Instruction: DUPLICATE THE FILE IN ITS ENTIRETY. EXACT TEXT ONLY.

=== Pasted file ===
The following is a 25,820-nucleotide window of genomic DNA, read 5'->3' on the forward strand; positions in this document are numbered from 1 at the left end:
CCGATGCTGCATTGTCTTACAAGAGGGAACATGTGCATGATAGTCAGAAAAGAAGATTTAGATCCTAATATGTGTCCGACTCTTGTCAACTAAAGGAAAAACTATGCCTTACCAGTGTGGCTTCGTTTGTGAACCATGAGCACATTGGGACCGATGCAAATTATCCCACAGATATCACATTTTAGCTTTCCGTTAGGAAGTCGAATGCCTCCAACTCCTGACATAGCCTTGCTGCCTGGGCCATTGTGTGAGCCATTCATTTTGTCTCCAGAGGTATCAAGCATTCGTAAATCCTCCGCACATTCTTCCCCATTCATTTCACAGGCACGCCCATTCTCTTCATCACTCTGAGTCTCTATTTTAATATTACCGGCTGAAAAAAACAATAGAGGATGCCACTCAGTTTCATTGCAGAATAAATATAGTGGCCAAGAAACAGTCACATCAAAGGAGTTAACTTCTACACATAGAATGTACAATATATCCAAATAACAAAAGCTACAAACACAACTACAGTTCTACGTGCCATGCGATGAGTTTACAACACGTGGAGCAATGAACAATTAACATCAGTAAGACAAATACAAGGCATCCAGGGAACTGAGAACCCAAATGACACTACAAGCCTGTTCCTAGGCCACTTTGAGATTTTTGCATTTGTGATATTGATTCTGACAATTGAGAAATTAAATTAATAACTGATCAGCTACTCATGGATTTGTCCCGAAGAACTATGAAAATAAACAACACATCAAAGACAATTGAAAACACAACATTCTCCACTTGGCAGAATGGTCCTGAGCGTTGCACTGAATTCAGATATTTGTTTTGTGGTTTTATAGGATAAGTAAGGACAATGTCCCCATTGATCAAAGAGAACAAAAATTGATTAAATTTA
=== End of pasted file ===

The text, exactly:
The following is a 25,820-nucleotide window of genomic DNA, read 5'->3' on the forward strand; positions in this document are numbered from 1 at the left end:
CCGATGCTGCATTGTCTTACAAGAGGGAACATGTGCATGATAGTCAGAAAAGAAGATTTAGATCCTAATATGTGTCCGACTCTTGTCAACTAAAGGAAAAACTATGCCTTACCAGTGTGGCTTCGTTTGTGAACCATGAGCACATTGGGACCGATGCAAATTATCCCACAGATATCACATTTTAGCTTTCCGTTAGGAAGTCGAATGCCTCCAACTCCTGACATAGCCTTGCTGCCTGGGCCATTGTGTGAGCCATTCATTTTGTCTCCAGAGGTATCAAGCATTCGTAAATCCTCCGCACATTCTTCCCCATTCATTTCACAGGCACGCCCATTCTCTTCATCACTCTGAGTCTCTATTTTAATATTACCGGCTGAAAAAAACAATAGAGGATGCCACTCAGTTTCATTGCAGAATAAATATAGTGGCCAAGAAACAGTCACATCAAAGGAGTTAACTTCTACACATAGAATGTACAATATATCCAAATAACAAAAGCTACAAACACAACTACAGTTCTACGTGCCATGCGATGAGTTTACAACACGTGGAGCAATGAACAATTAACATCAGTAAGACAAATACAAGGCATCCAGGGAACTGAGAACCCAAATGACACTACAAGCCTGTTCCTAGGCCACTTTGAGATTTTTGCATTTGTGATATTGATTCTGACAATTGAGAAATTAAATTAATAACTGATCAGCTACTCATGGATTTGTCCCGAAGAACTATGAAAATAAACAACACATCAAAGACAATTGAAAACACAACATTCTCCACTTGGCAGAATGGTCCTGAGCGTTGCACTGAATTCAGATATTTGTTTTGTGGTTTTATAGGATAAGTAAGGACAATGTCCCCATTGATCAAAGAGAACAAAAATTGATTAAATTTA